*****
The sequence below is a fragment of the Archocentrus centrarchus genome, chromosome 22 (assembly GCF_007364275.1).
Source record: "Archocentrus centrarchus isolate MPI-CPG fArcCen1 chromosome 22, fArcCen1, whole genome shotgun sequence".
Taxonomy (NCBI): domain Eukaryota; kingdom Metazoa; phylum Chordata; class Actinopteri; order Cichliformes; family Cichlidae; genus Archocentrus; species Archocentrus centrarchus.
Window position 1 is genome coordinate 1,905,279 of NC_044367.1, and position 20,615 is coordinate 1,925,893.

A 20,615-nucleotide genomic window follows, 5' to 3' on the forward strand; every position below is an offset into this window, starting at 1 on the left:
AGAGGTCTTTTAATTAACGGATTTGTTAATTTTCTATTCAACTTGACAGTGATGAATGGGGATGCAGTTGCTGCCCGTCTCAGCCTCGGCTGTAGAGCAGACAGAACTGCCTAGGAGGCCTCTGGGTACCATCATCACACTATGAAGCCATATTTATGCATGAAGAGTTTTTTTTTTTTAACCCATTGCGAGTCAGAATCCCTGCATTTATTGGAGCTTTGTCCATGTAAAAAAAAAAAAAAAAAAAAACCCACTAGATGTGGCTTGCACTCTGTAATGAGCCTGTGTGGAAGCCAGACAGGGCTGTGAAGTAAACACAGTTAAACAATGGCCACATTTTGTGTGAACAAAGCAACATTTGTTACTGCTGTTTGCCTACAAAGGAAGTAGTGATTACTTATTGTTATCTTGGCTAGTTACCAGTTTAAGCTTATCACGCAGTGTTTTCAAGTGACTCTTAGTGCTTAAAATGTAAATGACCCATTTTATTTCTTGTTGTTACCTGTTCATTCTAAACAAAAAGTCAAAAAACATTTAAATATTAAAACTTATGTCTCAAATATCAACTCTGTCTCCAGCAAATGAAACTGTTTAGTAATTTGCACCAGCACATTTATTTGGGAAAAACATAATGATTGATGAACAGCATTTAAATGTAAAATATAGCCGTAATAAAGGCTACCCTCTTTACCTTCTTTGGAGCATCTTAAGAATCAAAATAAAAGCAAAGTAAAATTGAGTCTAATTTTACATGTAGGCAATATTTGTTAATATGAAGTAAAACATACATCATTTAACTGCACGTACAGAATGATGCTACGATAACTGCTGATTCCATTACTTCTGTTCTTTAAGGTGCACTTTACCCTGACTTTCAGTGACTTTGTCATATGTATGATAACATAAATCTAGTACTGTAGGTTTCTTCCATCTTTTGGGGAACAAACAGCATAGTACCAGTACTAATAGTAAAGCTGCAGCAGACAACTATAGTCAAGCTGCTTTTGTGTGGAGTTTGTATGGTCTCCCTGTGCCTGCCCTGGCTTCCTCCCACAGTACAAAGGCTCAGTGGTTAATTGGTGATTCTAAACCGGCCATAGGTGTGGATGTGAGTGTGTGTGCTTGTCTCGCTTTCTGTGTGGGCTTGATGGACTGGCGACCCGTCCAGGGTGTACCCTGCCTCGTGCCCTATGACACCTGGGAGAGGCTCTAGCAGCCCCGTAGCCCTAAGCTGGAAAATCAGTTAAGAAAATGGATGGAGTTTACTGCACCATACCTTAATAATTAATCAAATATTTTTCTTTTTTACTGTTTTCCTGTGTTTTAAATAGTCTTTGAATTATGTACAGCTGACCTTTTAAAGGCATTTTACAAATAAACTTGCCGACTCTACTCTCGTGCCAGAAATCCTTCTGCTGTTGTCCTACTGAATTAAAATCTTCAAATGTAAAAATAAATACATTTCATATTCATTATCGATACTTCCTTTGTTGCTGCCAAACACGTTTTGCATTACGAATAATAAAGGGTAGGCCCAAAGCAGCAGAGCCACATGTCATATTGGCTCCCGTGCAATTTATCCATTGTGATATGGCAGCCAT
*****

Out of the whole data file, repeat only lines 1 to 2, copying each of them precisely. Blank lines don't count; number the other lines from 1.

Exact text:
The sequence below is a fragment of the Archocentrus centrarchus genome, chromosome 22 (assembly GCF_007364275.1).
Source record: "Archocentrus centrarchus isolate MPI-CPG fArcCen1 chromosome 22, fArcCen1, whole genome shotgun sequence".